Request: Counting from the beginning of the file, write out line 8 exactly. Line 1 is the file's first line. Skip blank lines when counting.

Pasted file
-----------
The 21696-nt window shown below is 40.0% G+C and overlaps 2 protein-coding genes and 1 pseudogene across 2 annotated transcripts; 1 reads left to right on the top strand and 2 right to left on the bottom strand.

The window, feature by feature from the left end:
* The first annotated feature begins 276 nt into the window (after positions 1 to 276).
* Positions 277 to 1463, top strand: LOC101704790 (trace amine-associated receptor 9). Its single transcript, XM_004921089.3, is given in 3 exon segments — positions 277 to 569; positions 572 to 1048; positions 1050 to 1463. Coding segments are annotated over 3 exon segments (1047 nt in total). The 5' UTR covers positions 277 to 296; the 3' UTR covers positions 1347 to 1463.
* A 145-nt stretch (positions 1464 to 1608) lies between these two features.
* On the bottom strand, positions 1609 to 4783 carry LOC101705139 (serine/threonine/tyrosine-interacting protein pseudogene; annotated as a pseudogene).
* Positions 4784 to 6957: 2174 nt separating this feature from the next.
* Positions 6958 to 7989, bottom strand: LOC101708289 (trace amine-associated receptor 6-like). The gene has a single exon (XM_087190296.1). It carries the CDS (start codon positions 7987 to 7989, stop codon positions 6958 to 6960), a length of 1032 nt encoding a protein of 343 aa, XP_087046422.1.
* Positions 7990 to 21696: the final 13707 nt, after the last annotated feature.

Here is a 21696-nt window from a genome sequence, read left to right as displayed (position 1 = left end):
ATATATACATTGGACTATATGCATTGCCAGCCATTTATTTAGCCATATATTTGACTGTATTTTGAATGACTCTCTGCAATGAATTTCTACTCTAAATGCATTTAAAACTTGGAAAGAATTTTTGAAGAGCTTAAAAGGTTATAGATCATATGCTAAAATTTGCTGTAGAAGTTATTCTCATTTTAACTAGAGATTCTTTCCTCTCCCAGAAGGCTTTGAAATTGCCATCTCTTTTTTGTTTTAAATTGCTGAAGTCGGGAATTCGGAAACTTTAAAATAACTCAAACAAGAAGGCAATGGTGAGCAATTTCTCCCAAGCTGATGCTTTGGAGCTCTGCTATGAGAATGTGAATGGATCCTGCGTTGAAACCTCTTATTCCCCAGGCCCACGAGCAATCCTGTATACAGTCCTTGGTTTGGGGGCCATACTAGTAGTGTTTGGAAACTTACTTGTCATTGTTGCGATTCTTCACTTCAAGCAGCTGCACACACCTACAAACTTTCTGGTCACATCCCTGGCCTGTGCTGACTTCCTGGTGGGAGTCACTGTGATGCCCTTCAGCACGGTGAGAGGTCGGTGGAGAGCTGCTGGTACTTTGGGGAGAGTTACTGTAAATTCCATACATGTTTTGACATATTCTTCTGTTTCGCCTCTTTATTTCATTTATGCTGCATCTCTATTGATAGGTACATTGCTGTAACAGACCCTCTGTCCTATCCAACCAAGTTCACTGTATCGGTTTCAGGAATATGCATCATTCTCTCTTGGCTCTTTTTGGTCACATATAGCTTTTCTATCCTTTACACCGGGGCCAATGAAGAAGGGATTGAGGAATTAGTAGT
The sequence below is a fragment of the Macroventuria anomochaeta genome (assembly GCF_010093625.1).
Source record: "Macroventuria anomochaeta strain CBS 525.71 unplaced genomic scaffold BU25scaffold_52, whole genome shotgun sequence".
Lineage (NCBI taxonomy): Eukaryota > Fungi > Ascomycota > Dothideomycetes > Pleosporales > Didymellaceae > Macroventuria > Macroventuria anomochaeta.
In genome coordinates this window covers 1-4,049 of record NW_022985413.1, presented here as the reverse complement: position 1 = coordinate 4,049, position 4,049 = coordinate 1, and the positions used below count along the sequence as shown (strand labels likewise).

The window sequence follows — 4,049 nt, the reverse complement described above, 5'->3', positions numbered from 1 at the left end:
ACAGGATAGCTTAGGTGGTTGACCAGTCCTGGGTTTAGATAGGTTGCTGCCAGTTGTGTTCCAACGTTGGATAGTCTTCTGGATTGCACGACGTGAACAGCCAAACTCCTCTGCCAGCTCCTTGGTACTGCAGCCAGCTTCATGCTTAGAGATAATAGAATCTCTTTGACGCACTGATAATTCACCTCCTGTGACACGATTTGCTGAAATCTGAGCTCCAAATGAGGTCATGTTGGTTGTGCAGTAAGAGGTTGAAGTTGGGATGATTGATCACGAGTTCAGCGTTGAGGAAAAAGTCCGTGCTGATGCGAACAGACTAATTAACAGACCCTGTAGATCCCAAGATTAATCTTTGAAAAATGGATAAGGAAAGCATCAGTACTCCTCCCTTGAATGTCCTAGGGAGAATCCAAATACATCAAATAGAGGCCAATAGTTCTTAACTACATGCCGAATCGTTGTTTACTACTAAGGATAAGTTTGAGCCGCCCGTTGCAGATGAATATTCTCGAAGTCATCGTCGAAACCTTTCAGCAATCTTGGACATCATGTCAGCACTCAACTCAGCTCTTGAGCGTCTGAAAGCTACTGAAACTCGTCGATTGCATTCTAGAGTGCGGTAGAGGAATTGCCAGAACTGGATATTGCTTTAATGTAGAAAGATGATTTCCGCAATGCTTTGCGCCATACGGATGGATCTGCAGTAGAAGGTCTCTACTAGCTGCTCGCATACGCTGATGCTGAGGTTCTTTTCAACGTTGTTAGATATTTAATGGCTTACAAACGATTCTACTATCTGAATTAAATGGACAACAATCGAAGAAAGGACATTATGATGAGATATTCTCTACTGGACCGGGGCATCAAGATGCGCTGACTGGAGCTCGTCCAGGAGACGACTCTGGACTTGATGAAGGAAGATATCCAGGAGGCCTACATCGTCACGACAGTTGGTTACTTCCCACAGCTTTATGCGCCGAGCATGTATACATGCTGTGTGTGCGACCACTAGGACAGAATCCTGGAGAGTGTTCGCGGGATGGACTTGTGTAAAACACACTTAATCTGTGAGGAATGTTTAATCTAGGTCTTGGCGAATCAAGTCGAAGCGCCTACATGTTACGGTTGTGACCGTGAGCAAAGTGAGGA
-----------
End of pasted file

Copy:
* Positions 6958 to 7989, bottom strand: LOC101708289 (trace amine-associated receptor 6-like). The gene has a single exon (XM_087190296.1). It carries the CDS (start codon positions 7987 to 7989, stop codon positions 6958 to 6960), a length of 1032 nt encoding a protein of 343 aa, XP_087046422.1.